Yet another of the ghetto's progeny, Eddie Mustafa Muhammad (43-6-1), who challenges undisputed light heavyweight champion Michael Spinks (23-0) at the D.C. Armory Friday, ran from the bad back alleys and mean streets of his boyhood haunt in the Brownsville section of Brooklyn to a place of refuge in the boxing ring and on the silver screen.

"That ghetto where Spinks comes from in St. Louis, whatever you call it," said Muhammad, 6 feet 1 and 175 pounds, "it's paradise compared to Brownsville. Mention St. Louis to a man and he'll say, 'Nice city.' Say Brownsville and you'll scare him half to death . . . Michael Spinks may be the gold medal winner, but Eddie Mustafa Muhammad is the ghetto medal winner."

And soon to be Oscar winner, if his "ultimate goal in life" becomes a reality. Muhammad had bit parts in Martin Scorcese's "Raging Bull" (in which he pretended to get his brains Osterized by Robert DeNiro, playing Jake LaMotta) and in "Body and Soul," starring Jayne Kennedy.

"I think I'm way beyond boxing. I want to be versatile; I want to do it all. Boxing is a way to open the doors to the future. I'm gonna win the light heavyweight championship, then I'm gonna win an Oscar," he said yesterday.

The first time Muhammad fought Spinks, he lost in 15 rounds and gave up the WBA title he had held for one year, after knocking out Jerry Martin on July 20, 1980. The loss to Spinks was in Las Vegas, two years ago.

"I trained in Palm Springs last time," Muhammad said. "I had no business playing around in Palm Springs. How could I get ready? I sparred between 125 and 130 rounds for this fight, in Puerto Rico and Miami, all over. I'm looking to get Friday over with quick so I can go home and see my kids. I got to go to my little girl's graduation."

Since losing the WBA crown, Muhammad has repeatedly accused Spinks of avoiding him, claiming Spinks has fought only "wastes and dead men," opponents Muhammad "would have killed and sent home in a coffin" had he fought them.

"Spinks is running from me now and he's been running the last two years," Muhammad said. "He knows that I'm hungry. I got a lot of anger in me.

"Michael Spinks is a dull person. He's the kind of person who gets arrested with pistols, then comes out a week later in Jet magazine, standing in front of a police precinct with a big fat smile on his face and with little black and white kids hanging all over him."

Maybe it's the actor in Muhammad that allows his brazen theatrics. Yesterday, when he walked into the Round One Boxing Club in Hyattsville, where he's been training the last week, one of the yes-men in his entourage flipped on the overhead lights and announced his bossman's arrival. "Put your hands together," said the man, lugging a portable radio the size of a two-man footlocker. "Put your hands together for your majesty."

Although he didn't spar, Muhammad worked on the speed bag and against an imaginary Spinks standing between his quick jabs and stabs and a full-length wall mirror. He grunted and groaned, spitting out a pasty effluvia and kicking at a punching bag set regretfully in reach of his right foot.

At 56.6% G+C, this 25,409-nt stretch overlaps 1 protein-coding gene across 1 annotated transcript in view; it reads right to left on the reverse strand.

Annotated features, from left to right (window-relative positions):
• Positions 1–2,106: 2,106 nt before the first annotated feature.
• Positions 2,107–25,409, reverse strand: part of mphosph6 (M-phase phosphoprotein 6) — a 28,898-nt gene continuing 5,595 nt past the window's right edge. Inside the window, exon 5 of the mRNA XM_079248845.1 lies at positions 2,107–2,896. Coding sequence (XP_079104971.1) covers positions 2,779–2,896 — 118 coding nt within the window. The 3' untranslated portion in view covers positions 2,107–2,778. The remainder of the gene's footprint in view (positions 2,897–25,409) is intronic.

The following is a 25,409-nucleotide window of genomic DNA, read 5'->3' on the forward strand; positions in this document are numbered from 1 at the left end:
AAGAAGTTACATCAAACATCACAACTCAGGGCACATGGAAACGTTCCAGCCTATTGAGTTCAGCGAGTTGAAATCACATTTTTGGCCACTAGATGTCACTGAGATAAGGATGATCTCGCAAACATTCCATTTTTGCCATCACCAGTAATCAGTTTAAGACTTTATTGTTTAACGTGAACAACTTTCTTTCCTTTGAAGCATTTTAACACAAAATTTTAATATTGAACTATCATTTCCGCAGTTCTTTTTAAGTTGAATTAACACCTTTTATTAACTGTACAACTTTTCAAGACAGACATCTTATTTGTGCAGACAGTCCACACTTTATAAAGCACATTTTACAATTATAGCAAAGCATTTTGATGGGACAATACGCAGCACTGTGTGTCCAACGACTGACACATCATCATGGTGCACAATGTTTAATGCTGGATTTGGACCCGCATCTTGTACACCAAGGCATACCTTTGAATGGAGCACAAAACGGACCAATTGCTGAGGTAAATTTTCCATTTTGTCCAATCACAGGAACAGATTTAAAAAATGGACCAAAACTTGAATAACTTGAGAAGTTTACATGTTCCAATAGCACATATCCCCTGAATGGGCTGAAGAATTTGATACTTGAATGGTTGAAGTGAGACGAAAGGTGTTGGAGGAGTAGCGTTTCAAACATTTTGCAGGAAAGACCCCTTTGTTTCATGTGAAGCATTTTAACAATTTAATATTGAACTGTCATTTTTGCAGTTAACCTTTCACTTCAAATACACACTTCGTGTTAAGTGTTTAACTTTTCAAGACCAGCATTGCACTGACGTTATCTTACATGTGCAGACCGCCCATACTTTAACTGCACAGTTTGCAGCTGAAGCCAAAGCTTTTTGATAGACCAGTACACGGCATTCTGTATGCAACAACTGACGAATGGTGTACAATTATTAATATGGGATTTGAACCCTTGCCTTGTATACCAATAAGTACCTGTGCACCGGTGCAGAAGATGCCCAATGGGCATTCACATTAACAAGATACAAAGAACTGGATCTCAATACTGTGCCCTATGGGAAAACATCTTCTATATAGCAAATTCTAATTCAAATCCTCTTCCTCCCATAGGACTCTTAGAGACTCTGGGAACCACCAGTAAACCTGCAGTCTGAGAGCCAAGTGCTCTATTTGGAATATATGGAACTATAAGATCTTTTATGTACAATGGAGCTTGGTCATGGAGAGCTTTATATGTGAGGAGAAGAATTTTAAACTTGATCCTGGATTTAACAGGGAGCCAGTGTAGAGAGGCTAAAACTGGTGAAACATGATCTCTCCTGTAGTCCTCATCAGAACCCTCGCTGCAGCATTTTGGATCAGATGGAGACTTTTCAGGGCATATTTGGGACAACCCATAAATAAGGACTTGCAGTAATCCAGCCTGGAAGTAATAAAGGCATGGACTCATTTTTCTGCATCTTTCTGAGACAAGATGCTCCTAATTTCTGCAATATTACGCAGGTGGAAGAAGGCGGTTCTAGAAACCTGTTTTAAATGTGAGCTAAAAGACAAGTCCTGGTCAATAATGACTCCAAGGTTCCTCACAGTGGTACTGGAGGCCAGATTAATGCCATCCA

Muhammad said, "First thing I want is a referee who can count to 10. I know that if it goes the distance he'll get the decision because of who he is. If the ref lets him get away with things, the next punch I throw'll be directly at the ref.

"I can't win if it goes all the way, so what do I have to lose? I might lose my chance to ever fight again, but so what? I'll be doing this for all boxers. If anybody gets hurt it'll be the ref and Spinks. It won't be me. Let them suspend me. I can do other things."

A few months ago, Muhammad wrote a story for a Jacksonville, Fla., newspaper in which he said his childhood ambition was to rob banks.

"I used to dream about being a bank robber when I was growing up. I would barge into a bank with guns blazing, go in there and take all the money, then leave."

According to fight promoter Butch Lewis, Muhammad's purse will be $250,000. Spinks will make $1 million.

For now, their training arenas reflect not only a difference in their pocketbooks, but an apparent disparity in social status as well. Round One Boxing Club is situated in a funky steel building down a funky old road. There are fight card posters and the gray-on-slate likenesses of ring legends plastered all over the cinder walls.

Across the street from the gym, bare-chested boys in Sting Rays cut wheelies across their front lawns and wonder if Larry Holmes'll ever show up, as rumored.

Unlike Spinks' classic setting--the L'Enfant Plaza Hotel ballroom--this haunt lacks chandeliers, Persian rugs bleeding a rainbow of pastels and the legions of fight groupies who cling to the champion's status like sucklefish on the bellies of great blue whales.

"I'm a poor little old man from the ghetto," Muhammad said. "A ballroom ain't a gym. This is more like where I come from."

Stepping out of his psychedelic flip flops and rubbing his bare, sweating feet against the bare, sweating concrete floor, Muhammad said, "My strategy is to win. He can't run from me. He can't beat me. I can only beat myself."

His sparring partner, Muhammad Aziz, answering like a bleacher plebe calling down salvation from the back pew of the Kingdom Hall, shouted, "Amen, champ, Amen."